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Logo of Phnom Penh Post newspaper Phnom Penh Post - The CNRP’s opportunity

Opposition Cambodia National Rescue Party leader Sam Rainsy greets supporters in Phnom Penh earlier this month
Opposition Cambodia National Rescue Party leader Sam Rainsy greets supporters in Phnom Penh earlier this month. AFP

The CNRP’s opportunity

The de facto National Assembly and the de facto government rising from it will very soon gain de jure status, becoming legitimate state institutions when the Cambodia National Rescue Party’s 55 lawmakers-elect are sworn in and take their seats in parliament.

On Tuesday, the Cambodian People’s Party and the CNRP settled their differences, defusing the tension in the country that saw public demonstrations against the CPP, violent crackdowns against peaceful protests and the arrest of 25 garment factory workers in early January and seven CNRP lawmakers-elect and an activist last week.

This settlement has been met with mixed reactions. Many CNRP supporters have felt disappointment and resignation, believing the agreement fell short of what they wanted: a change of regime, a real investigation into the 2013 election and the appointment of a new NEC with a two-third majority in the National Assembly. There are sceptics who doubt both parties’ ability to work together to reform the NEC and the election system that caused the deadlock in the first place.

There is also praise and sighs of relief as the yearlong political stalemate has ended and those arrested CNRP members have been released.

Looking at the substance of the deal, one very much gets a feeling of deja vu. Taxpayers will foot the bill for power-sharing through the creation of more public offices. This is very much like the compromise after the 1993 elections, which resulted in co-prime ministers and co-ministers of interior and defence – one each for the two coalition parties, the CPP and Funcinpec.

In the new deal, the National Assembly is to have 10 committees. The CPP and the CNRP are each to control five of them, giving the impression of a balance of power. The deal purports to show that Cambodians can settle their differences in a peaceful manner. However, “reconciliation”, in the Cambodian context, is often taken to mean the surrendering of the weaker side to the powerful.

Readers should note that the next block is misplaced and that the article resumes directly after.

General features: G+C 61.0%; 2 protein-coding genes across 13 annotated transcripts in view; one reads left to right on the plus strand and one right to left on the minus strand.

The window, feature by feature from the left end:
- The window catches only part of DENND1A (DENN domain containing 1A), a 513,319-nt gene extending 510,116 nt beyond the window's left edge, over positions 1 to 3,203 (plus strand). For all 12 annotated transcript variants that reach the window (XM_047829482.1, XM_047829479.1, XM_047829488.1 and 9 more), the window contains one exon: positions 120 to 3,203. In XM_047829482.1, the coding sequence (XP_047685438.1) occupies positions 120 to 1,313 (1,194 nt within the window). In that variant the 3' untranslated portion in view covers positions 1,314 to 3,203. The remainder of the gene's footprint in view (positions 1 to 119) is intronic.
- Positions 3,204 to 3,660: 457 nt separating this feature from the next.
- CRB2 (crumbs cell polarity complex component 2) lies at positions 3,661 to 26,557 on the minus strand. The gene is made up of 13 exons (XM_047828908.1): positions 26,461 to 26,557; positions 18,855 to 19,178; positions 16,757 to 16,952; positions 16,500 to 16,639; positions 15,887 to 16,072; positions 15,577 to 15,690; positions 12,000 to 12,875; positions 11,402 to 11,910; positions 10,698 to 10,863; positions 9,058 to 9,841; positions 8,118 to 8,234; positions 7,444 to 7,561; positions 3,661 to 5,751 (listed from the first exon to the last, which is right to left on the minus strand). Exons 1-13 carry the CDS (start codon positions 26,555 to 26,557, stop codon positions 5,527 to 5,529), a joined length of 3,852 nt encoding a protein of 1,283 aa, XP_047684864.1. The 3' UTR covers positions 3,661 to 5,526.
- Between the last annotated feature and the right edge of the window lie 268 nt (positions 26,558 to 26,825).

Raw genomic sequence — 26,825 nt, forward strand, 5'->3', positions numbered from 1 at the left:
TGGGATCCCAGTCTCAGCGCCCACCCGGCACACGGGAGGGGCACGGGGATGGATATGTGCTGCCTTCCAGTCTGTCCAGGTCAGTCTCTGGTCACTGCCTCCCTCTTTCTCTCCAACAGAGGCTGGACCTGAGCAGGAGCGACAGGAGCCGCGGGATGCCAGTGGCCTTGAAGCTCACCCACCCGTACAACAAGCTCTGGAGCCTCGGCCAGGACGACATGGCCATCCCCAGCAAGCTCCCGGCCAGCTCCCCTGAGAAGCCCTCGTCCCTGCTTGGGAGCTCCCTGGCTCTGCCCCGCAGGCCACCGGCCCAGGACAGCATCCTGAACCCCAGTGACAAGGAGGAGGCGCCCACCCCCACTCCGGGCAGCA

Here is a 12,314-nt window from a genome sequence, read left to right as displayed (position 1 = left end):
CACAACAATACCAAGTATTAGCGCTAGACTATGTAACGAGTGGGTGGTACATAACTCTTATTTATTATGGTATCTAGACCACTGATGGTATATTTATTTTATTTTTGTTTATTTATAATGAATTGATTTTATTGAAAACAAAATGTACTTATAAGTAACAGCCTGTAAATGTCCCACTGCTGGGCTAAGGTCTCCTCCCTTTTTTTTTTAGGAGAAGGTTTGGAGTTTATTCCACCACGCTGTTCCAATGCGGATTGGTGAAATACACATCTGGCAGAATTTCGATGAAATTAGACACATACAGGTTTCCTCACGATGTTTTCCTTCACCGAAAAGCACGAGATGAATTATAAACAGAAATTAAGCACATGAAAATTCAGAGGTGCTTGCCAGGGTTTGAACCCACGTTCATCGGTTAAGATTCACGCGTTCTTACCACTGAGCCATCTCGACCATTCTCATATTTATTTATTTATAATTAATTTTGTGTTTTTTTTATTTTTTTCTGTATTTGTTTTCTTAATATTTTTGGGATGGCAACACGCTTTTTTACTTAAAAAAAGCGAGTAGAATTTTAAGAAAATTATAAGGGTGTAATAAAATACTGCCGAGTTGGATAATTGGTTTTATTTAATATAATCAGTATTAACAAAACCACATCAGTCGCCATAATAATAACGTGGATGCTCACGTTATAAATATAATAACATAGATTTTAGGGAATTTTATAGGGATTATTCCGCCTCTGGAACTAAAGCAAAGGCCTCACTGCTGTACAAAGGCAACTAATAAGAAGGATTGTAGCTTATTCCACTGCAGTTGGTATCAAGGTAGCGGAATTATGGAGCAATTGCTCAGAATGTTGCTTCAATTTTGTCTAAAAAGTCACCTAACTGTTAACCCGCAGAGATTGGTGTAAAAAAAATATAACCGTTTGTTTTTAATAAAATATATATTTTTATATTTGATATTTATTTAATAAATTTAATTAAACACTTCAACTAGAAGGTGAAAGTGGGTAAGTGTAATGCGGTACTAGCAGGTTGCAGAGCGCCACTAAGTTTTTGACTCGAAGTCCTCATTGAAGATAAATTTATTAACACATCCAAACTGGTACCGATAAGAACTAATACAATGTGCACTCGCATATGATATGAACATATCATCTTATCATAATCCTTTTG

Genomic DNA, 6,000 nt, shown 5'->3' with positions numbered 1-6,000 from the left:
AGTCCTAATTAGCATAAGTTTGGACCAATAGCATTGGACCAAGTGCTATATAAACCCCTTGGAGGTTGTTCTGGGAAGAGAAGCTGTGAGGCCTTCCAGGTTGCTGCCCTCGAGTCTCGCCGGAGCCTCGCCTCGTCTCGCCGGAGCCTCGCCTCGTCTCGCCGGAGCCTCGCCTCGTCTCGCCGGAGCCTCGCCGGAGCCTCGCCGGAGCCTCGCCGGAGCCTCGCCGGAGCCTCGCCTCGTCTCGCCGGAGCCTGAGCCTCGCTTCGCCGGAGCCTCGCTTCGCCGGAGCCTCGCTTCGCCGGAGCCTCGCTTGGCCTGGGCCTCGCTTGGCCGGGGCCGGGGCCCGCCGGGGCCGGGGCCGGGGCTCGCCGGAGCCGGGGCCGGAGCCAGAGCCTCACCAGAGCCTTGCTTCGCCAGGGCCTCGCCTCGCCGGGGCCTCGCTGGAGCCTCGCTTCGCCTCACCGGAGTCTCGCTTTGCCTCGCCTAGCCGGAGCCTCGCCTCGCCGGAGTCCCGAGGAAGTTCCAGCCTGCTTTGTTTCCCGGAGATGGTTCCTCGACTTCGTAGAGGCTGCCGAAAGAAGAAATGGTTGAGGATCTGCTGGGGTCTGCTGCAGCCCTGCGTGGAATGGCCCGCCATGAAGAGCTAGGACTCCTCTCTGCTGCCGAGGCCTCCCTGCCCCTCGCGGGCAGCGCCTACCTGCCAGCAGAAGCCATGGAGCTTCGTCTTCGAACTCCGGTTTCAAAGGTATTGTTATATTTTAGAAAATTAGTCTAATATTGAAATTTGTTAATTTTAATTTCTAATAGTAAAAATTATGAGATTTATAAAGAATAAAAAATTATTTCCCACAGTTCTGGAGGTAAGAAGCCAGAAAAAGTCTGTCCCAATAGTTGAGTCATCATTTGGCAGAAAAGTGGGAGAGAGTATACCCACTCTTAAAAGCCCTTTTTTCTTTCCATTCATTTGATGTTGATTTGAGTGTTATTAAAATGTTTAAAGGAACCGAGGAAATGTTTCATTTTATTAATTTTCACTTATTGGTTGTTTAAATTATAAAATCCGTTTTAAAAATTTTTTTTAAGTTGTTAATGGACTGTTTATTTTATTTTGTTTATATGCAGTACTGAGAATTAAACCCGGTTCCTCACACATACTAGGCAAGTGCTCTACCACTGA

Following the 1993 UNTAC-organised elections, the coalition between the winner, Funcinpec, and the loser, the CPP, essentially amounted to the surrender of the former to the latter, which had control of bigger and stronger armed forces and of the machinery of government.

The latest deal was struck at a time when the CPP had exclusive control of the security forces and the government machinery. Furthermore, the CPP has a majority on the National Assembly’s standing committee, with seven of 13 members, including its chair and one of the two deputy chairs. Even more importantly, the CPP has control of the five committees with jurisdictions that are key to it administrating the country and maintaining an iron hand in its dealings with those who threaten its power: finance, interior and defence, foreign affairs, information and justice.

One should recall that, when it came to running Cambodia in 1992-1993, UNTAC had control of precisely these areas to administer the country and to create an environment in which free and fair elections could be held.

In the current deal, both parties are each to select four of nine NEC members and jointly select the ninth member by consensus. However, if such a consensus is not forthcoming, the status quo will be maintained, allowing the present NEC to continue to function and organise elections.

Why not have the two parties, when unable to reach a consensus, draw lots to select the ninth member? Were the negotiating teams not resourceful enough to think up this divine solution and adopt it in their deal? Perhaps. It doesn’t take much of a leap of imagination to foresee the CPP denying a consensus by design, because any deadlock would benefit the ruling party, which would be more than happy to keep the NEC as it is.

The deal contains many such flaws, demonstrating the opposition’s inability to clinch a fair deal. The CNRP was given lemons. It must now make lemonade. With 55 MPs and the court of public opinion behind it, the CNRP can effect meaningful change. It can get this assembly to exercise its power of oversight over the CPP government and hold it accountable. It can also garner a better understanding of how to run a country and how to address the specific problems plaguing Cambodia. Only by doing so can the CNRP truly promote itself as a credible alternative to the CPP.

Lao Mong Hay is a political analyst

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